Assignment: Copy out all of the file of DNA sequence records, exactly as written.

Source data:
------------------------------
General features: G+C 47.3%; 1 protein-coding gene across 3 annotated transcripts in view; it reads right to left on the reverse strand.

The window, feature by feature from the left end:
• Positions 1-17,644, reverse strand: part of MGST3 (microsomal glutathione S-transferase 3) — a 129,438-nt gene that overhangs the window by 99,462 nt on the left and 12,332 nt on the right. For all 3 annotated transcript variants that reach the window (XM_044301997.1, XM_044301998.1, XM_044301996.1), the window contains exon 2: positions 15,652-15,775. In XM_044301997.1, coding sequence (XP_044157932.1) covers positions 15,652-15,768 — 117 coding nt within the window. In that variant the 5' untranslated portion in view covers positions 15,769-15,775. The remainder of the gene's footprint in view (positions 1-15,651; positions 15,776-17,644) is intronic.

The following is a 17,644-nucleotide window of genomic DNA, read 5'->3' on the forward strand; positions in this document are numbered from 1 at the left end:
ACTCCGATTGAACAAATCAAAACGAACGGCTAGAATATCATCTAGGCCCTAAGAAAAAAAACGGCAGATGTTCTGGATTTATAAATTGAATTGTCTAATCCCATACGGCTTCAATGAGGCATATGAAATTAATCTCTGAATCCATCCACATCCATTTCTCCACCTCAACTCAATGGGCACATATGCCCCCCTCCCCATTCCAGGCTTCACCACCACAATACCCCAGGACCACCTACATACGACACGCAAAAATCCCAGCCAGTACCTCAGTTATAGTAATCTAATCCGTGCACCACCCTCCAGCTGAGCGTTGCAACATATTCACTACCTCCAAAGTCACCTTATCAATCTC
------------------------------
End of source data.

General features: G+C 47.3%; 1 protein-coding gene across 3 annotated transcripts in view; it reads right to left on the reverse strand.

The window, feature by feature from the left end:
• Positions 1-17,644, reverse strand: part of MGST3 (microsomal glutathione S-transferase 3) — a 129,438-nt gene that overhangs the window by 99,462 nt on the left and 12,332 nt on the right. For all 3 annotated transcript variants that reach the window (XM_044301997.1, XM_044301998.1, XM_044301996.1), the window contains exon 2: positions 15,652-15,775. In XM_044301997.1, coding sequence (XP_044157932.1) covers positions 15,652-15,768 — 117 coding nt within the window. In that variant the 5' untranslated portion in view covers positions 15,769-15,775. The remainder of the gene's footprint in view (positions 1-15,651; positions 15,776-17,644) is intronic.

The following is a 17,644-nucleotide window of genomic DNA, read 5'->3' on the forward strand; positions in this document are numbered from 1 at the left end:
ACTCCGATTGAACAAATCAAAACGAACGGCTAGAATATCATCTAGGCCCTAAGAAAAAAAACGGCAGATGTTCTGGATTTATAAATTGAATTGTCTAATCCCATACGGCTTCAATGAGGCATATGAAATTAATCTCTGAATCCATCCACATCCATTTCTCCACCTCAACTCAATGGGCACATATGCCCCCCTCCCCATTCCAGGCTTCACCACCACAATACCCCAGGACCACCTACATACGACACGCAAAAATCCCAGCCAGTACCTCAGTTATAGTAATCTAATCCGTGCACCACCCTCCAGCTGAGCGTTGCAACATATTCACTACCTCCAAAGTCACCTTATCAATCTC